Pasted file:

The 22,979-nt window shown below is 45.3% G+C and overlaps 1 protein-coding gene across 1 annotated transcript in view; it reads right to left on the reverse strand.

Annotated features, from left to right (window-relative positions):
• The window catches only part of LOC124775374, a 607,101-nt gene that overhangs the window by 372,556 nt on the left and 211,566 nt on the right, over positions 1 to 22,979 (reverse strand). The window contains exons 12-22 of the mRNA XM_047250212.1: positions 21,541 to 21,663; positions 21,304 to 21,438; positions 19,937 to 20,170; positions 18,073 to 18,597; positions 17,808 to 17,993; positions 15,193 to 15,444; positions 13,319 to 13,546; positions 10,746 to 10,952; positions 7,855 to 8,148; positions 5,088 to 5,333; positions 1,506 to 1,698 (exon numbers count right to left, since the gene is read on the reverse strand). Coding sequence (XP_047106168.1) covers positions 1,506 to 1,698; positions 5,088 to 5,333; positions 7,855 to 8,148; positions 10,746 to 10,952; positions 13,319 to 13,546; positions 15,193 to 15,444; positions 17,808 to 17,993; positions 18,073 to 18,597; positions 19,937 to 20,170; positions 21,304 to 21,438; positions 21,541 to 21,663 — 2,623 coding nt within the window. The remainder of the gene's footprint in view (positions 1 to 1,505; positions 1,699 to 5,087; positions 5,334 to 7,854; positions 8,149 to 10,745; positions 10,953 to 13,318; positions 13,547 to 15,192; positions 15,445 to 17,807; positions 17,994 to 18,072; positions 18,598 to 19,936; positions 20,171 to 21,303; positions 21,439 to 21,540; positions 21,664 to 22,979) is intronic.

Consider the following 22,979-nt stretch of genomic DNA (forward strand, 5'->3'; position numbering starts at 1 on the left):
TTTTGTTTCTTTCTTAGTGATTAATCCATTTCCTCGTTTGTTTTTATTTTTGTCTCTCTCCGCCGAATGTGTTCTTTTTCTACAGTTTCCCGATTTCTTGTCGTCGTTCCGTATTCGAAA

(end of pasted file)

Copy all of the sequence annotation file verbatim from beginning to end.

The 22,979-nt window shown below is 45.3% G+C and overlaps 1 protein-coding gene across 1 annotated transcript in view; it reads right to left on the reverse strand.

Annotated features, from left to right (window-relative positions):
• The window catches only part of LOC124775374, a 607,101-nt gene that overhangs the window by 372,556 nt on the left and 211,566 nt on the right, over positions 1 to 22,979 (reverse strand). The window contains exons 12-22 of the mRNA XM_047250212.1: positions 21,541 to 21,663; positions 21,304 to 21,438; positions 19,937 to 20,170; positions 18,073 to 18,597; positions 17,808 to 17,993; positions 15,193 to 15,444; positions 13,319 to 13,546; positions 10,746 to 10,952; positions 7,855 to 8,148; positions 5,088 to 5,333; positions 1,506 to 1,698 (exon numbers count right to left, since the gene is read on the reverse strand). Coding sequence (XP_047106168.1) covers positions 1,506 to 1,698; positions 5,088 to 5,333; positions 7,855 to 8,148; positions 10,746 to 10,952; positions 13,319 to 13,546; positions 15,193 to 15,444; positions 17,808 to 17,993; positions 18,073 to 18,597; positions 19,937 to 20,170; positions 21,304 to 21,438; positions 21,541 to 21,663 — 2,623 coding nt within the window. The remainder of the gene's footprint in view (positions 1 to 1,505; positions 1,699 to 5,087; positions 5,334 to 7,854; positions 8,149 to 10,745; positions 10,953 to 13,318; positions 13,547 to 15,192; positions 15,445 to 17,807; positions 17,994 to 18,072; positions 18,598 to 19,936; positions 20,171 to 21,303; positions 21,439 to 21,540; positions 21,664 to 22,979) is intronic.

Consider the following 22,979-nt stretch of genomic DNA (forward strand, 5'->3'; position numbering starts at 1 on the left):
TTTTGTTTCTTTCTTAGTGATTAATCCATTTCCTCGTTTGTTTTTATTTTTGTCTCTCTCCGCCGAATGTGTTCTTTTTCTACAGTTTCCCGATTTCTTGTCGTCGTTCCGTATTCGAAA